From its opening bank robbery, it’s clear that Triple 9 aims to be a crime epic in the style of masterpieces like Heat, The Godfather, and others: director John Hillcoat (The Proposition, The Road) shoots the heist expertly, cutting between the robbers inside and the getaway men outside, and then ramps up the tension as the job goes wrong: the cops get involved and the battle is taken to the streets, which in this case is the grittier section of Atlanta. It’s a bravura sequence that introduces many of our main players and offers the promise of more sweeping, violent melodrama to come.
Sadly, though, that promise never pans out as Triple 9’s ambitions slowly fizzle away in a script that gets more drawn out, overly complicated, and even ridiculous, leading to a third act that should hum with tension but instead wheezes with the sound of the script’s contrivances grating up against each other as they grind toward a perfunctory finish.
That bank robbery is perpetrated by professional criminals Michael (Chiwetel Ejiofor), Russell (Norman Reedus) and his brother Gabe (Aaron Paul), along with Marcus (Anthony Mackie) and Jorge (Clifton Collins, Jr.). The brothers have a background in military special ops while Marcus and Jorge turn out to be corrupt police officers playing both sides of the fence. Gabe, beset by drug and alcohol issues, is a former cop himself and the wild card of the bunch.
The team is working for a vicious Russian-Jewish mafia run by Irina (an unrecognizable Kate Winslet, chowing down on her ostentatious home decor), who insists on them doing one more job despite Michael’s misgivings. He doesn’t have much of a choice though since Irina is holding Michael’s son by her sister (Gal Gadot) hostage until the job – which requires breaking into the local Homeland Security stronghold – is done. The crew deduces that the only way to make the plan work is to stage a “999” – police code for a cop killing that will draw all the city’s police resources away from any other crime happening at the same time.
Marcus and Jorge think they have the perfect candidate for their “999” too: Marcus’ new partner Chris (Casey Affleck), who just got transferred from a cushier part of town. They figure he is just soft enough to get himself knocked off in the more dangerous environs that he’s now working. But there are two problems with that: Casey is tougher than they think, and he’s the nephew of senior detective Jeff Allen (Woody Harrelson), a sozzled yet still crafty veteran who is slowly putting the pieces together.
The biggest problem with Triple 9 is that none of these characters are given enough dimension to make their stories truly dramatic or tragic. Chris is practically a superhero, able to take down a nasty gang leader on his own, lead a squad of grizzled veteran cops and be a tender father and husband to his wife (Teresa Palmer who, along with Gadot, is completely wasted as the dutiful wifey) without breaking a sweat. He’s ostensibly the main character, but he never changes and the movie keeps switching back to either Michael, Marcus, or Jeff, of whom only one has something resembling a character arc, and it’s an abrupt one at that.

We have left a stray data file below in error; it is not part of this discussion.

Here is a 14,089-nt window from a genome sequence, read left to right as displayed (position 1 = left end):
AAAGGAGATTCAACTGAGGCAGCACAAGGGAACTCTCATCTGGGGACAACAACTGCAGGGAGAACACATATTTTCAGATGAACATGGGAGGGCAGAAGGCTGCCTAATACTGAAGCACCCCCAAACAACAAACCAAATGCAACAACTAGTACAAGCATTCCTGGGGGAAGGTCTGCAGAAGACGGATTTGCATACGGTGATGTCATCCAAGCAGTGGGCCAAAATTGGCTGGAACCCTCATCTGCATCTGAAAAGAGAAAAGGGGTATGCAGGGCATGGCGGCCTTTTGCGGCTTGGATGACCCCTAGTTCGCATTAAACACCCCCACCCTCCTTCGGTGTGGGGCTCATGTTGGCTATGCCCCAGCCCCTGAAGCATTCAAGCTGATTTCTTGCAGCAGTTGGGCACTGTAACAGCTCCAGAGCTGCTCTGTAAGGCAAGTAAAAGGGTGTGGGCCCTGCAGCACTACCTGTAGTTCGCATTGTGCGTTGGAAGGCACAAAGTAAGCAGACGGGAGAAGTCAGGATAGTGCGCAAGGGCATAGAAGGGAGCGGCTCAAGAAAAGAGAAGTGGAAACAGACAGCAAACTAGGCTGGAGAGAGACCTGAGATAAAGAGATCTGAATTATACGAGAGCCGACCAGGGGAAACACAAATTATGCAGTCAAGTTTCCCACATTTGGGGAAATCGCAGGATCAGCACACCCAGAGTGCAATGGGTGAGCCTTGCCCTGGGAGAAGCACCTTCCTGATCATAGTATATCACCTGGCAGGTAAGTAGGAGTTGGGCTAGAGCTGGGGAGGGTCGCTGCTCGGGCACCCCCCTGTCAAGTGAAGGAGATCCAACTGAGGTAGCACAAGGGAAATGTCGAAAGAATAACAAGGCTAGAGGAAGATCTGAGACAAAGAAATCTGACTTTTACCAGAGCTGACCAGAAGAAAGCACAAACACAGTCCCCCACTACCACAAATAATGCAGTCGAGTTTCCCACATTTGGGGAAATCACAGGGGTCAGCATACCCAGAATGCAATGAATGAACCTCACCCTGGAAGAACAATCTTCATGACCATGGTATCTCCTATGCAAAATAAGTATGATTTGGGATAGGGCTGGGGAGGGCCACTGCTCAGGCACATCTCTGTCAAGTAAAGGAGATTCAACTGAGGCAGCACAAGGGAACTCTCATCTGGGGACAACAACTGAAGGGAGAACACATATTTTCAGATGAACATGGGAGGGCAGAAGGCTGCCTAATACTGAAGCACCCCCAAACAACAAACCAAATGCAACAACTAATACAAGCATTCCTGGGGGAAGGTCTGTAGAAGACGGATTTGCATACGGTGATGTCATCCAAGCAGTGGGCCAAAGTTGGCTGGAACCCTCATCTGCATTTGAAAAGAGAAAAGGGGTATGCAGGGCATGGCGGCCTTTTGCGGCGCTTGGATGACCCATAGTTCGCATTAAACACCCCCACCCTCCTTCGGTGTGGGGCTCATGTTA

As a result, with no clear protagonist driving the story, the movie merely bounces from situation to situation without any of them sticking around long enough to gain any traction or resonance. Is the movie about the Homeland Security heist? Michael’s conflict with Irina over his son? Chris’ plunge into a squalid and corrupt side of police work? We never get to spend enough time with anyone or anything in Matt Cook’s increasingly overburdened and strained screenplay, which operates on the premise that a lot of these characters can’t see what’s staring them right in the face.
Even the geography of the story begins to fall apart: in one instance, one of the corrupt cops appears almost instantly at a crime scene after being involved in another one, yet that is followed by a ludicrously long car chase in which it takes a bunch of cops screaming through the streets at high speed what seems like half the afternoon to reach a crime in progress. And while Hillcoat knows his way around action scenes – remember the sturdy opening sequence? – he leans more frequently on quick editing later in the movie to create artificial excitement as things get more bogged down.
It’s a shame too, because he’s got one hell of a cast to work with. Affleck is okay but not forceful enough a presence to be the story’s main hero, especially since he’s all but playing a saint. Ejiofor, Mackie and Collins, all terrific actors, do what they can but are only able to carry the thing on their backs so far. Harrelson, of course, makes anything he’s in more watchable, but less effective is Paul, overdosing on ham as the wasted Gabe, and as we mentioned before, Winslet, who seems to be in another movie entirely.
And that’s the problem: Triple 9 is made up of pieces of other, potentially better movies, but it’s too wrapped up in pushing all its little pieces along to let anything stand and breathe on its own. The gold standard of modern crime epics (meaning anything in the last 20 years) is Heat, which features two powerful, damaged characters standing in opposition to each other and manipulating everyone else around them in a human chess match. Triple 9 lays out all the pieces, sets up the game, but has nothing approaching a coherent strategy. It’s more fail than epic.
Triple 9 is in theaters now.